2. AVRs are 8-bit micros. This means that the registers (most) are only 8 bits long. This means that they can’t even hold an entire address! This is solved with special instructions that expect an address across two registers.

Armed with this knowledge I was able to find the xrefs. I just had to look for code that wrote two immediates into two registers that, when appended to eachother, formed the 16-bit address I was looking for. Skimming through the code I quickly found what I was looking for: The branch to “Right flag” at 0x42A.

String references

Despite knowing where I needed to get to, I had a very hard time figuring out where the input was read: It was time to go dynamic.

Simavr is a great little AVR emulator and I could not have solved this challenge without it. While there’s a CLI to run hex files, what I wanted (gpio and serial) was a little bit more involved. Luckily there were examples that did what I needed. Guessing that the AVR was an atmega328 (an AVR used commonly in the Arduino) it was little trouble combining the examples and adding a few tweaks to get it running. Using cu to connect to the tty that simavr created I could see the output:

0 recorded

I tried to send text over serial but it appeared to be non responsive. I ended up writing code to randomly press GPIOs, but I don’t think it worked at all, what I needed was a debugger. Luckily this is another thing that simavr supports! My simulation code can be found here.

Installing avr-gdb (with brew) and setting up simavr to setup a gdb server I could connect. Only issue was that breakpoints didn’t work! After some struggling I found two peculiarities:

  1. You cannot set a breakpoint on a specific address. GDB will add 0x800000 (like IDA does) but this is out of the address space and will never hit. You can get around this by setting PC-relative breakpoints e.g. b *($pc + 0x2c).
  2. For some reason the addresses in GDB are double what you see in IDA. I found this by setting random traps (which do work) and correlating the GDB address with the address in main.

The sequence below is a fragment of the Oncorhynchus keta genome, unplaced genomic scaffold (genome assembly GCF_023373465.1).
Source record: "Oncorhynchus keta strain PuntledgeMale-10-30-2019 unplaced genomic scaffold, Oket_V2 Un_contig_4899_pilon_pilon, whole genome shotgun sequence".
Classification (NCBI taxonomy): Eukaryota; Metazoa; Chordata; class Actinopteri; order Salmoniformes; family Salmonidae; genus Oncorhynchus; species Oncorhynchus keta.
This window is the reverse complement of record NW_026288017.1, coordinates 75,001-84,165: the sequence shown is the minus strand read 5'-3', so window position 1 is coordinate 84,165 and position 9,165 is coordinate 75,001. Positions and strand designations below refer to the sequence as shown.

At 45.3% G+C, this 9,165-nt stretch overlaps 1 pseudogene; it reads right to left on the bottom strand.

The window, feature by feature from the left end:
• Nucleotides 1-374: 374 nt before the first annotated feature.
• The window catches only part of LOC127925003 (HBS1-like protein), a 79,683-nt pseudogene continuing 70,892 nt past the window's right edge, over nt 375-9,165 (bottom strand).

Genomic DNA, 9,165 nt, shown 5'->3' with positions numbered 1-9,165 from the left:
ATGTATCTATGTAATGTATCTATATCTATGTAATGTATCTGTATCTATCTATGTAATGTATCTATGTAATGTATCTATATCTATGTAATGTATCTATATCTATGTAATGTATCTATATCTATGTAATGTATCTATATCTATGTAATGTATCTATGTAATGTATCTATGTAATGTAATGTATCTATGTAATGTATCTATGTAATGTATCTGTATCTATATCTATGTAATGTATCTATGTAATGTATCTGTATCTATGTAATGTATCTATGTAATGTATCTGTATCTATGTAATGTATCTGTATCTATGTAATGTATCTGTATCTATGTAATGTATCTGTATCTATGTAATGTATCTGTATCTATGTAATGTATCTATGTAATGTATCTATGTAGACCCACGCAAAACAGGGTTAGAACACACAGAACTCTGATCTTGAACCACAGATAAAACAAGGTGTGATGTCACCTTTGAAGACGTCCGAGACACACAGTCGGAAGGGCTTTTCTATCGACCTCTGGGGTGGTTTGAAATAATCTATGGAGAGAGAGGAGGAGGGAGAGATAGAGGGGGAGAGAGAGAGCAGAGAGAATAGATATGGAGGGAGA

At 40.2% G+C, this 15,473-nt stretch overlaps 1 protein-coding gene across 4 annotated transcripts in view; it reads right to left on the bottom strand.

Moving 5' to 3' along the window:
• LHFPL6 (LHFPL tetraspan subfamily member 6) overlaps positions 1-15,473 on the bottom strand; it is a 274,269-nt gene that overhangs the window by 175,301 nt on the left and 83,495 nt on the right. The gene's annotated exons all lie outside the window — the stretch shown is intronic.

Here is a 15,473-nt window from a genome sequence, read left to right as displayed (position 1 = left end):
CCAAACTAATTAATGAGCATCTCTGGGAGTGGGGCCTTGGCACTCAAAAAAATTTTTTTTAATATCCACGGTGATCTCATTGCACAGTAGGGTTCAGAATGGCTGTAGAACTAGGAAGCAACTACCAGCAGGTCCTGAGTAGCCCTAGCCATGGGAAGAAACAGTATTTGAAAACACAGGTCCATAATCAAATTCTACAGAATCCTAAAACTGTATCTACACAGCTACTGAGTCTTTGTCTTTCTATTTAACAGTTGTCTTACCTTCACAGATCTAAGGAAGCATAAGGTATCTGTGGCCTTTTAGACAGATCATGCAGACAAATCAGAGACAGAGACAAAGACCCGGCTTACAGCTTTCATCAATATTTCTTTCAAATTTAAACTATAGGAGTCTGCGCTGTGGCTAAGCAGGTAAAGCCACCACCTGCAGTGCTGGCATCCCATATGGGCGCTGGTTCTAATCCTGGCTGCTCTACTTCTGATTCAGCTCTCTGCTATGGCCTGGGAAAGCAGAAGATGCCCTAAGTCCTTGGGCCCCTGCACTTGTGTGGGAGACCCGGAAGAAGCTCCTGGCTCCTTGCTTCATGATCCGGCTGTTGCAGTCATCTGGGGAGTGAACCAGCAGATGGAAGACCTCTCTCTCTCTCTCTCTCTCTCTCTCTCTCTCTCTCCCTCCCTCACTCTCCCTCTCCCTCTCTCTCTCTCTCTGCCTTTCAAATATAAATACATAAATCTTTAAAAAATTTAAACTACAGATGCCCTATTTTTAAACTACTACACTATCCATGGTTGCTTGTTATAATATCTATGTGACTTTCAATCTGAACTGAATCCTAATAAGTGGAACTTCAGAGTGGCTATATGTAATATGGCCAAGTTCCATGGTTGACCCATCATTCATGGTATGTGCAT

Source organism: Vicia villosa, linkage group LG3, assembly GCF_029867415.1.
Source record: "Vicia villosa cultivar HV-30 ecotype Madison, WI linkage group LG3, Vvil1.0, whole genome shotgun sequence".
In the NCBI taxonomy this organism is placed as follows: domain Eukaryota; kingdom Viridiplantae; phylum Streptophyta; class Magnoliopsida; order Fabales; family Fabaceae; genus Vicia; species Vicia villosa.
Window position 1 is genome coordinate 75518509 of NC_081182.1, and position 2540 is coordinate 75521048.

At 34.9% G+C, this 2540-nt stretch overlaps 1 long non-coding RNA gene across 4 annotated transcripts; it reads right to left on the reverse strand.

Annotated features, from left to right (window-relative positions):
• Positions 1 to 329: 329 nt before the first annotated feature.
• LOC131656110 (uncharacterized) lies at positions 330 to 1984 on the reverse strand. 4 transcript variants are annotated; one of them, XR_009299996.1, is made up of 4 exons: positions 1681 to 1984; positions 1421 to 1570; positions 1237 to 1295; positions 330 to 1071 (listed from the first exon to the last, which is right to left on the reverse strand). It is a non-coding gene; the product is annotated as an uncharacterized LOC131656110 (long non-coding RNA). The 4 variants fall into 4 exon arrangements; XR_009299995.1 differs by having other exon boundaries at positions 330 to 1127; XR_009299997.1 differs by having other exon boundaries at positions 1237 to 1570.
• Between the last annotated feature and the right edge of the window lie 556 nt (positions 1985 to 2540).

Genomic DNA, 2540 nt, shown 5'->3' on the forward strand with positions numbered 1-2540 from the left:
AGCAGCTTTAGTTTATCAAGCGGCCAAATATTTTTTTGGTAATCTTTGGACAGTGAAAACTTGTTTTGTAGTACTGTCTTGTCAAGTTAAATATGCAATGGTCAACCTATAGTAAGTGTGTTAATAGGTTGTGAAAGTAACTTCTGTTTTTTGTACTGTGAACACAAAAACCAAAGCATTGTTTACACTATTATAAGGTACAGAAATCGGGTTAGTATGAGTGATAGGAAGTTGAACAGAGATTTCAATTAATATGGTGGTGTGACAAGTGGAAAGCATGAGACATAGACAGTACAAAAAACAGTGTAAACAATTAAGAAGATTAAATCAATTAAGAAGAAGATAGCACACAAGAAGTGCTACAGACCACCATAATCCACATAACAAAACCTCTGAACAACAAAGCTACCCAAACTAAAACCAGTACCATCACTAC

This meant that if I wanted to set up a breakpoint in GDB I had to:

  1. Find the target address in IDA and double it.
  2. Find the current PC in GDB.
  3. Subtract the two numbers and Use the offset to set the bp b *($pc + <offset>).

Now it was a matter of forcing the code path to go towards the prints I wanted. I set up breakpoints at the conditional branches at 0x3F4, 0x3F8, 0x41C, and 0x431. At each point I simply set the appropriate register or status flag to take the branch I wanted. The branch at 0x431 is hit in a loop, each time after doing a series of comparisons. If any fail the badboy message is printed. These checks are what I need to pass. The check before that, at 0x41C, checks that some variable is 10. Since the flag format for this challenge was 10 numbers, this is clearly a check that enough have been reported.

Num inputs check

I got around these by faking the number of report values to 10 at the 0x41C check. The badboy check I got around by setting up a command on the breakpoint to automatically dump the registers (info reg or i r), set the zero flag in the status register to pass the check (set $SREG = 0x37 has this bit set and didn’t mess with the others), and then continuing. I then looked at the values in r18 and r19, that were printed out, appended them (print r19<<8 + r18), and submitted.

Flag: 307, 908, 621, 588, 332, 515, 546, 605, 863, 90